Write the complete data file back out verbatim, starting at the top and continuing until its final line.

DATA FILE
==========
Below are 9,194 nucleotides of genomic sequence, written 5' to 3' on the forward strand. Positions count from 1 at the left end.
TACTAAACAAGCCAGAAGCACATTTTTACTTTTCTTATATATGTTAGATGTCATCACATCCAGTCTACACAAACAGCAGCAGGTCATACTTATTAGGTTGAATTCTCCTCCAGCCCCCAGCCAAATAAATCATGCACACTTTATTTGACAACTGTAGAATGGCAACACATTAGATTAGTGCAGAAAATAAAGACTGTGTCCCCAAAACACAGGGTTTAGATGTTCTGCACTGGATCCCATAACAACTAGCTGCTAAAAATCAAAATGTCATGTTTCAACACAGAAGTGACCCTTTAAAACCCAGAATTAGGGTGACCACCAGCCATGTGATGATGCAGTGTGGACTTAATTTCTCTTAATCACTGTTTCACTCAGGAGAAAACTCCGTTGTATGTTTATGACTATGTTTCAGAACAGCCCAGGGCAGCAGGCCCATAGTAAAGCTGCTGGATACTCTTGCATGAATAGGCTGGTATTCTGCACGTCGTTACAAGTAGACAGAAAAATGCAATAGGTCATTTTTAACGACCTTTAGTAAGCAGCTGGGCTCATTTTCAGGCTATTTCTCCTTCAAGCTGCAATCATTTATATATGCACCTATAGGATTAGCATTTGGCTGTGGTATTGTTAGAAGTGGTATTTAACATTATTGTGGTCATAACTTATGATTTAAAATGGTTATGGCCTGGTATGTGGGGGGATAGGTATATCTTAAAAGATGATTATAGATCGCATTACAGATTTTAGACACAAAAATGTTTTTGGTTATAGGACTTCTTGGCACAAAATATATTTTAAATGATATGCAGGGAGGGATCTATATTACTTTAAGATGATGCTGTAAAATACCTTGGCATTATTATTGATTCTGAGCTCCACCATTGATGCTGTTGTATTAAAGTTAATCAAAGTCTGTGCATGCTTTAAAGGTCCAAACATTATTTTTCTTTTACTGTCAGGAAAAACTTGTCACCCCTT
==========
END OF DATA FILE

Below are 9,194 nucleotides of genomic sequence, written 5' to 3' on the forward strand. Positions count from 1 at the left end.
TACTAAACAAGCCAGAAGCACATTTTTACTTTTCTTATATATGTTAGATGTCATCACATCCAGTCTACACAAACAGCAGCAGGTCATACTTATTAGGTTGAATTCTCCTCCAGCCCCCAGCCAAATAAATCATGCACACTTTATTTGACAACTGTAGAATGGCAACACATTAGATTAGTGCAGAAAATAAAGACTGTGTCCCCAAAACACAGGGTTTAGATGTTCTGCACTGGATCCCATAACAACTAGCTGCTAAAAATCAAAATGTCATGTTTCAACACAGAAGTGACCCTTTAAAACCCAGAATTAGGGTGACCACCAGCCATGTGATGATGCAGTGTGGACTTAATTTCTCTTAATCACTGTTTCACTCAGGAGAAAACTCCGTTGTATGTTTATGACTATGTTTCAGAACAGCCCAGGGCAGCAGGCCCATAGTAAAGCTGCTGGATACTCTTGCATGAATAGGCTGGTATTCTGCACGTCGTTACAAGTAGACAGAAAAATGCAATAGGTCATTTTTAACGACCTTTAGTAAGCAGCTGGGCTCATTTTCAGGCTATTTCTCCTTCAAGCTGCAATCATTTATATATGCACCTATAGGATTAGCATTTGGCTGTGGTATTGTTAGAAGTGGTATTTAACATTATTGTGGTCATAACTTATGATTTAAAATGGTTATGGCCTGGTATGTGGGGGGATAGGTATATCTTAAAAGATGATTATAGATCGCATTACAGATTTTAGACACAAAAATGTTTTTGGTTATAGGACTTCTTGGCACAAAATATATTTTAAATGATATGCAGGGAGGGATCTATATTACTTTAAGATGATGCTGTAAAATACCTTGGCATTATTATTGATTCTGAGCTCCACCATTGATGCTGTTGTATTAAAGTTAATCAAAGTCTGTGCATGCTTTAAAGGTCCAAACATTATTTTTCTTTTACTGTCAGGAAAAACTTGTCACCCCTT